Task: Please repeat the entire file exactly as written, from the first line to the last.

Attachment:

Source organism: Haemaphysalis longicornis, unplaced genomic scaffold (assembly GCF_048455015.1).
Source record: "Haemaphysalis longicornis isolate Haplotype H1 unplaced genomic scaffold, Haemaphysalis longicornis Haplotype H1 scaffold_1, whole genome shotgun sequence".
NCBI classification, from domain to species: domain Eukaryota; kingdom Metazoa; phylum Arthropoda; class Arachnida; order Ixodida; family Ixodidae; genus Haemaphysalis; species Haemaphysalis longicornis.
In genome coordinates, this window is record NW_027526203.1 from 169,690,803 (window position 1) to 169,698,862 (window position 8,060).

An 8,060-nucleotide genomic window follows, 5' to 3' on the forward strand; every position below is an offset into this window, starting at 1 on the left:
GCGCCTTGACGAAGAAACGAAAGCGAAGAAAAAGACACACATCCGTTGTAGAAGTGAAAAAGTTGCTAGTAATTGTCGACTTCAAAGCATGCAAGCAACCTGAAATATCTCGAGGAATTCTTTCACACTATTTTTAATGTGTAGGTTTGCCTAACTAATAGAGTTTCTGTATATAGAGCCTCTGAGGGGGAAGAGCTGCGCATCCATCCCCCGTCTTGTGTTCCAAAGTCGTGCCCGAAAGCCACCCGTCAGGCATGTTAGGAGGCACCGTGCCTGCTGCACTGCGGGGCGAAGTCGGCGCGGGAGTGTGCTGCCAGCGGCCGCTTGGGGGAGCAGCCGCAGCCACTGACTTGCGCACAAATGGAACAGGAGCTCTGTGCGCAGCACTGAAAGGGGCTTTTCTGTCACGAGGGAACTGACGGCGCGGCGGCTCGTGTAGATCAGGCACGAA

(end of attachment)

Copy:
Source organism: Haemaphysalis longicornis, unplaced genomic scaffold (assembly GCF_048455015.1).
Source record: "Haemaphysalis longicornis isolate Haplotype H1 unplaced genomic scaffold, Haemaphysalis longicornis Haplotype H1 scaffold_1, whole genome shotgun sequence".
NCBI classification, from domain to species: domain Eukaryota; kingdom Metazoa; phylum Arthropoda; class Arachnida; order Ixodida; family Ixodidae; genus Haemaphysalis; species Haemaphysalis longicornis.
In genome coordinates, this window is record NW_027526203.1 from 169,690,803 (window position 1) to 169,698,862 (window position 8,060).

An 8,060-nucleotide genomic window follows, 5' to 3' on the forward strand; every position below is an offset into this window, starting at 1 on the left:
GCGCCTTGACGAAGAAACGAAAGCGAAGAAAAAGACACACATCCGTTGTAGAAGTGAAAAAGTTGCTAGTAATTGTCGACTTCAAAGCATGCAAGCAACCTGAAATATCTCGAGGAATTCTTTCACACTATTTTTAATGTGTAGGTTTGCCTAACTAATAGAGTTTCTGTATATAGAGCCTCTGAGGGGGAAGAGCTGCGCATCCATCCCCCGTCTTGTGTTCCAAAGTCGTGCCCGAAAGCCACCCGTCAGGCATGTTAGGAGGCACCGTGCCTGCTGCACTGCGGGGCGAAGTCGGCGCGGGAGTGTGCTGCCAGCGGCCGCTTGGGGGAGCAGCCGCAGCCACTGACTTGCGCACAAATGGAACAGGAGCTCTGTGCGCAGCACTGAAAGGGGCTTTTCTGTCACGAGGGAACTGACGGCGCGGCGGCTCGTGTAGATCAGGCACGAA